After it was clearly established that we were definitely, unquestionably, without any doubt, getting married, it came down to details. Dates. Rings. Caterers. Bakers. Flowers. Music. Photography. Videography. And (trumpets) a ceremony.

I had been married twice before — okay, three times, because I’d been married in a registry office in London, then the whole Jewish medieval ceremony in Jerusalem. Having been there and done that. I wanted to elope or maximum, go to city hall, have the mayor marry us. He would have. We knew the guy. We could have been married at City Hall, I’d toss a bouquet, someone would throw some confetti, and voilà. Married. After that, us and our actual friends could all go out for Chinese.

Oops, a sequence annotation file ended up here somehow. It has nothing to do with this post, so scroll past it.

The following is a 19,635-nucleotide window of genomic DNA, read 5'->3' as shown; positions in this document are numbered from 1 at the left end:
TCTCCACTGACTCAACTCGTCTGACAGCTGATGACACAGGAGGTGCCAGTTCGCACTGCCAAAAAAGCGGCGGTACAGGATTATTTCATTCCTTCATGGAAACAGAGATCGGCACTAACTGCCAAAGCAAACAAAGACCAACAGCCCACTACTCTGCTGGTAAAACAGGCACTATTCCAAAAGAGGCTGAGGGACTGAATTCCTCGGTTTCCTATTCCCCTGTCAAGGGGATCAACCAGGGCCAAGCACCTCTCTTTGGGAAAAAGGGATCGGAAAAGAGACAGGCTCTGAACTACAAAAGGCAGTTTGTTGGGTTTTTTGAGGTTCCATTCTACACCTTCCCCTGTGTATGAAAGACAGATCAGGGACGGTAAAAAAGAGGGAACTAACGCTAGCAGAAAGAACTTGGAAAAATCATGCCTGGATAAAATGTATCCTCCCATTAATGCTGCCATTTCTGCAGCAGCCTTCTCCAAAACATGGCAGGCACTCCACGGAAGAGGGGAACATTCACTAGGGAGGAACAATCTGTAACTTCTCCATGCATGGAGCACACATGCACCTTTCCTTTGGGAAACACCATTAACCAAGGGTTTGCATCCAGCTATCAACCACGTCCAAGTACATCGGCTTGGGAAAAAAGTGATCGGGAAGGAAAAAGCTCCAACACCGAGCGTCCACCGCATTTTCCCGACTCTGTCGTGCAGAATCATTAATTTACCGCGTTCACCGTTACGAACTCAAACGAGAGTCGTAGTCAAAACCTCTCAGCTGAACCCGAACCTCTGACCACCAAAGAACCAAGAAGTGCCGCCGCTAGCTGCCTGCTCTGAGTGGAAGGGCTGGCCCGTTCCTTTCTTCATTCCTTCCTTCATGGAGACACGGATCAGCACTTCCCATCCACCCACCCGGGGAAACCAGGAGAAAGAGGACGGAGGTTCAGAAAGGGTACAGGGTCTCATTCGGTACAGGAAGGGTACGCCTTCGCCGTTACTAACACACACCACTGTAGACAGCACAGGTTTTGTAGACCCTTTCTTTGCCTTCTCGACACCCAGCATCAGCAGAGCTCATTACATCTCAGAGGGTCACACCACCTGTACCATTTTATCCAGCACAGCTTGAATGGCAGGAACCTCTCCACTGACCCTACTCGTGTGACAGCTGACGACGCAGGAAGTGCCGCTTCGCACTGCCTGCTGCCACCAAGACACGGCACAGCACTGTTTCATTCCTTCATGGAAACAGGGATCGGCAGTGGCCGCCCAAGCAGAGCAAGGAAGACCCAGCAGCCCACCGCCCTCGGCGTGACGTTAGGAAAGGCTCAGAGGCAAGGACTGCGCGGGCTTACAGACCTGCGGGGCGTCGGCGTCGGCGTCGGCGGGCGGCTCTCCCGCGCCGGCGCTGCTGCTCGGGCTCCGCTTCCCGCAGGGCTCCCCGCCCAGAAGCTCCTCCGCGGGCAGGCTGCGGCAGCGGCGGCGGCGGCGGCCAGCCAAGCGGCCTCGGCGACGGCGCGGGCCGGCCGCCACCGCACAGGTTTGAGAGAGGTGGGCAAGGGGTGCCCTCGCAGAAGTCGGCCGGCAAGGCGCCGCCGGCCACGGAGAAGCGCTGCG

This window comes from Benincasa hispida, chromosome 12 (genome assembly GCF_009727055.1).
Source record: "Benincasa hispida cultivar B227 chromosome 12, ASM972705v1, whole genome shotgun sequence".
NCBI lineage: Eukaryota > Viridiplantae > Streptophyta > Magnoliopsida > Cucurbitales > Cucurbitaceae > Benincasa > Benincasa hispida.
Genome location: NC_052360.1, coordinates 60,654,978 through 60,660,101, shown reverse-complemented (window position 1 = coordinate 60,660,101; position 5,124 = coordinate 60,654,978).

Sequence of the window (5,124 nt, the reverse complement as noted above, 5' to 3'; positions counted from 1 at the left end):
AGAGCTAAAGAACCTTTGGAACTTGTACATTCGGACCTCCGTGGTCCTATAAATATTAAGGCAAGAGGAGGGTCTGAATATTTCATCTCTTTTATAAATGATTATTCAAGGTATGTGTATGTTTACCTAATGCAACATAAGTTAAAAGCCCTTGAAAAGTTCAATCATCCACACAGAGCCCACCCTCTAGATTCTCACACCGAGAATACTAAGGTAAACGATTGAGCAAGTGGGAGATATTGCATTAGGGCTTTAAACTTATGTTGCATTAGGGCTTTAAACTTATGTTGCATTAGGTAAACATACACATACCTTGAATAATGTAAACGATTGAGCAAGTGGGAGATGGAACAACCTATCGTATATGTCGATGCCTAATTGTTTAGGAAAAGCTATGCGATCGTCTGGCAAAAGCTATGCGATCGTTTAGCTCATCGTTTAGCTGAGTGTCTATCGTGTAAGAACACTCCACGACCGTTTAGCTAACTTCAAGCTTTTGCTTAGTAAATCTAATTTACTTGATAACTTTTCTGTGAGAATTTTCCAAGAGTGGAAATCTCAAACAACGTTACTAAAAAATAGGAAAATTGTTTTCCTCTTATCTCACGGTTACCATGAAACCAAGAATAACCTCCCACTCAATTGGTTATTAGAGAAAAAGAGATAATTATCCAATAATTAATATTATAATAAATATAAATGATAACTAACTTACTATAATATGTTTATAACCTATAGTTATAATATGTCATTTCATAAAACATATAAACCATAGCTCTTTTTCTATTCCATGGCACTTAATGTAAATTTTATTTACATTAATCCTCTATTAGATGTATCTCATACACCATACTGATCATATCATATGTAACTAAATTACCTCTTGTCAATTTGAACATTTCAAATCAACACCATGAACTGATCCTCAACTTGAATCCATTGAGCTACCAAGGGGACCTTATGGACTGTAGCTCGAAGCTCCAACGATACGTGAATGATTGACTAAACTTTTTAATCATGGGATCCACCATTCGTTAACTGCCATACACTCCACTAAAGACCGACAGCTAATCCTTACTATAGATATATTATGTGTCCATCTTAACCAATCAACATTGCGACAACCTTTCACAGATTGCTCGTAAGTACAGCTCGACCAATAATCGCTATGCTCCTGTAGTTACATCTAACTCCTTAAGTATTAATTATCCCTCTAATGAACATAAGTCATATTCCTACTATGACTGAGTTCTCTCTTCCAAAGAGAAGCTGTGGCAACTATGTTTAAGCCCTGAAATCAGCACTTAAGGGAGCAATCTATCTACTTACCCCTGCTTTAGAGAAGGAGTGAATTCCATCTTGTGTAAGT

Garry wanted a Real Wedding.

He was 48 years old. Never married. This would be his one and only wedding and by golly, he was going to Do It Right.

“I want a real wedding. In the church in which I grew up. In New York,” says Garry. “And I want my old pastor to officiate.”

“Pastor G. is retired … like fifteen years ago.”

“I’m sure we can work it out.” When he said we, I thought he meant he and I would do this thing together. Because where I come from, that’s what we means. I was deluded.

“Why can’t we just have something here in Boston? New York is 250 miles away. You haven’t lived there in nearly 30 years. Everyone you know except your parents are up here or in another part of the country entirely.”

Garry’s face is set. Stony. He wants a hometown wedding in the church he attended as a child. With the minister he had when he was a kid. Did I mention my husband is stubborn? He is very stubborn.

“This is going to be a lot of work. It’s hard to plan a wedding long distance,” I point out. “And I have a job too, in case you’ve forgotten.” Garry is unfazed.

“We can,” he repeats, “Work it out.” There was that we again.

“Fine,” I eventually agree. “We’ll have a wedding. In New York. At your church.”